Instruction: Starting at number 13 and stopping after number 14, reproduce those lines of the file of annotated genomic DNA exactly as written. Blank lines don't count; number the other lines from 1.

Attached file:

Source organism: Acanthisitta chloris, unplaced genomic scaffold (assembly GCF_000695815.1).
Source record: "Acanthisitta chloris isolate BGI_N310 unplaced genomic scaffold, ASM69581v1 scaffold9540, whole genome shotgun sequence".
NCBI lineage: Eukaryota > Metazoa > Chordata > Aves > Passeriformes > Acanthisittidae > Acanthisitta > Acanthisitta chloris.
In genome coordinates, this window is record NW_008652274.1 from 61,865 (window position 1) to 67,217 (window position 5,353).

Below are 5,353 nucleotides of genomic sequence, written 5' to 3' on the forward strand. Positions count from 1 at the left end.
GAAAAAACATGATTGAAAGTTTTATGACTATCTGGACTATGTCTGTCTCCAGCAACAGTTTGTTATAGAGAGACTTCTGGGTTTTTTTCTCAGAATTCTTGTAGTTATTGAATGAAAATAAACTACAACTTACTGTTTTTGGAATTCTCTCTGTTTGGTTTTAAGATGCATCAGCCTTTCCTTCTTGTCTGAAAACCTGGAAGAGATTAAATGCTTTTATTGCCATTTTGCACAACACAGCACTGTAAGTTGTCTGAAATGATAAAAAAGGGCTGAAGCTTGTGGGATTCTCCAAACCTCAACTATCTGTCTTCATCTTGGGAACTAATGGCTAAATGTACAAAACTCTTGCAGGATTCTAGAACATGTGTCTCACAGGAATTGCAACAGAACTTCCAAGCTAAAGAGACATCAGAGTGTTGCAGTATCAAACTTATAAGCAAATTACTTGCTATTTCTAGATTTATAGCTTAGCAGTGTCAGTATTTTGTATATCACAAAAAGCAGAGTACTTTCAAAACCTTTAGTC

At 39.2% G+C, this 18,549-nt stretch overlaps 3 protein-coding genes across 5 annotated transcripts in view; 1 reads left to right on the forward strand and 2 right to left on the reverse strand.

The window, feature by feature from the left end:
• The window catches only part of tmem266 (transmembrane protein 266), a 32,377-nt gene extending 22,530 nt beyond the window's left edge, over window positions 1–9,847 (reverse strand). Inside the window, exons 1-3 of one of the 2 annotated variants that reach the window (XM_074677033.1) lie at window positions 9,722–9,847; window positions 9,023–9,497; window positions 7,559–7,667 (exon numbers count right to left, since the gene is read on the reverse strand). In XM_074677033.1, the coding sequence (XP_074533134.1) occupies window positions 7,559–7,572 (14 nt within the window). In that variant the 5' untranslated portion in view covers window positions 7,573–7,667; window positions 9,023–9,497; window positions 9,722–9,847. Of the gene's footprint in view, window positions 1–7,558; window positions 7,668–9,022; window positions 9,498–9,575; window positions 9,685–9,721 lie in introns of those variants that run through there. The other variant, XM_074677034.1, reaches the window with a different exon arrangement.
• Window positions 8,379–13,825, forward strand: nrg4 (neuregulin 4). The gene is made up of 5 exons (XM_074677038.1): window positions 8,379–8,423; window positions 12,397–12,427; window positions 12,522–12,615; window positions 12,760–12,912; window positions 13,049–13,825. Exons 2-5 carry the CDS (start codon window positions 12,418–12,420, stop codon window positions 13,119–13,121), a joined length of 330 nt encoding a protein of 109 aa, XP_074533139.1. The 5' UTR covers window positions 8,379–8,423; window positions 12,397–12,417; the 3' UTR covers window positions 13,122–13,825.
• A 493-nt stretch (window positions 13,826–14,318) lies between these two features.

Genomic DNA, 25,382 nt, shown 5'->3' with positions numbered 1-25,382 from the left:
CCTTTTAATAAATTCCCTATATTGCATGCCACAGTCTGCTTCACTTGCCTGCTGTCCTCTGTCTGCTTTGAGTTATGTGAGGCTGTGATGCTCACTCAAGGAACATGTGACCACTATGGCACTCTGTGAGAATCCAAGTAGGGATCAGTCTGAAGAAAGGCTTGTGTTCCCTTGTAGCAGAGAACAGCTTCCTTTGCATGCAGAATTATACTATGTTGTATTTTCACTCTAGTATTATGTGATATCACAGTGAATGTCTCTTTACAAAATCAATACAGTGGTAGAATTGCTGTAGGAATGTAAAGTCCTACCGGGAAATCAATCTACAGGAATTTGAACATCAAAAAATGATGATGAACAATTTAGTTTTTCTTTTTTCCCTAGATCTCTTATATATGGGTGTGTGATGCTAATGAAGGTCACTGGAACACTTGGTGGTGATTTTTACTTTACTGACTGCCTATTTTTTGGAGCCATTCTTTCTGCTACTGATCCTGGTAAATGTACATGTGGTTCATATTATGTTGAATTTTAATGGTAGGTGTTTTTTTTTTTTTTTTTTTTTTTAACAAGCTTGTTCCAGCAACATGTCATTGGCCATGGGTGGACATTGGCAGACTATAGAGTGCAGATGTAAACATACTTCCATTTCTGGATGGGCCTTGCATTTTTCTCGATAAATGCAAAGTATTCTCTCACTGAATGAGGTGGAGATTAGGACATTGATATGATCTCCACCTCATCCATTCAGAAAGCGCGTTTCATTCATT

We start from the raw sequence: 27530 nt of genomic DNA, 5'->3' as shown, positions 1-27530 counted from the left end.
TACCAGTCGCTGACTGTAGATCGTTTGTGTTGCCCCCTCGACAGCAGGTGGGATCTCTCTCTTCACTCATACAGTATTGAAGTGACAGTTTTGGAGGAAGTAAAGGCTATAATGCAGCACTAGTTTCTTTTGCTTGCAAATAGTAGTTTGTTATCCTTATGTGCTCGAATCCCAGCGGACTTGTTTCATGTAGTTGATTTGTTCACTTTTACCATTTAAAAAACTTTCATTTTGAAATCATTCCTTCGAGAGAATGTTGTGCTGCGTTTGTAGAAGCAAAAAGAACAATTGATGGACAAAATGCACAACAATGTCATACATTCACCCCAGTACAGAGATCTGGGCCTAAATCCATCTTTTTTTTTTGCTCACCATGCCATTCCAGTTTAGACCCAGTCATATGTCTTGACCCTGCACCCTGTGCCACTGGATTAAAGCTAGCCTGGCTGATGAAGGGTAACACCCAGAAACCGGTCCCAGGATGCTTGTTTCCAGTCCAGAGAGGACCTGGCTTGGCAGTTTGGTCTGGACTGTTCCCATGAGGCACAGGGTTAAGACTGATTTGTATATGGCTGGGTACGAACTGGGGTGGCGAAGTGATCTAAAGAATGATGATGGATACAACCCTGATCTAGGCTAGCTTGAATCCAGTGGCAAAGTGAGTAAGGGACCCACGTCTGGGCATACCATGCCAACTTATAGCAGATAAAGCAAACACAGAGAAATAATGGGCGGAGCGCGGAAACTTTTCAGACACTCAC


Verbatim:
CCTTTTAATAAATTCCCTATATTGCATGCCACAGTCTGCTTCACTTGCCTGCTGTCCTCTGTCTGCTTTGAGTTATGTGAGGCTGTGATGCTCACTCAAGGAACATGTGACCACTATGGCACTCTGTGAGAATCCAAGTAGGGATCAGTCTGAAGAAAGGCTTGTGTTCCCTTGTAGCAGAGAACAGCTTCCTTTGCATGCAGAATTATACTATGTTGTATTTTCACTCTAGTATTATGTGATATCACAGTGAATGTCTCTTTACAAAATCAATACAGTGGTAGAATTGCTGTAGGAATGTAAAGTCCTACCGGGAAATCAATCTACAGGAATTTGAACATCAAAAAATGATGATGAACAATTTAGTTTTTCTTTTTTCCCTAGATCTCTTATATATGGGTGTGTGATGCTAATGAAGGTCACTGGAACACTTGGTGGTGATTTTTACTTTACTGACTGCCTATTTTTTGGAGCCATTCTTTCTGCTACTGATCCTGGTAAATGTACATGTGGTTCATATTATGTTGAATTTTAATGGTAGGTGTTTTTTTTTTTTTTTTTTTTTTTAACAAGCTTGTTCCAGCAACATGTCATTGGCCATGGGTGGACATTGGCAGACTATAGAGTGCAGATGTAAACATACTTCCATTTCTGGATGGGCCTTGCATTTTTCTCGATAAATGCAAAGTATTCTCTCACTGAATGAGGTGGAGATTAGGACATTGATATGATCTCCACCTCATCCATTCAGAAAGCGCGTTTCATTCATT

We start from the raw sequence: 27530 nt of genomic DNA, 5'->3' as shown, positions 1-27530 counted from the left end.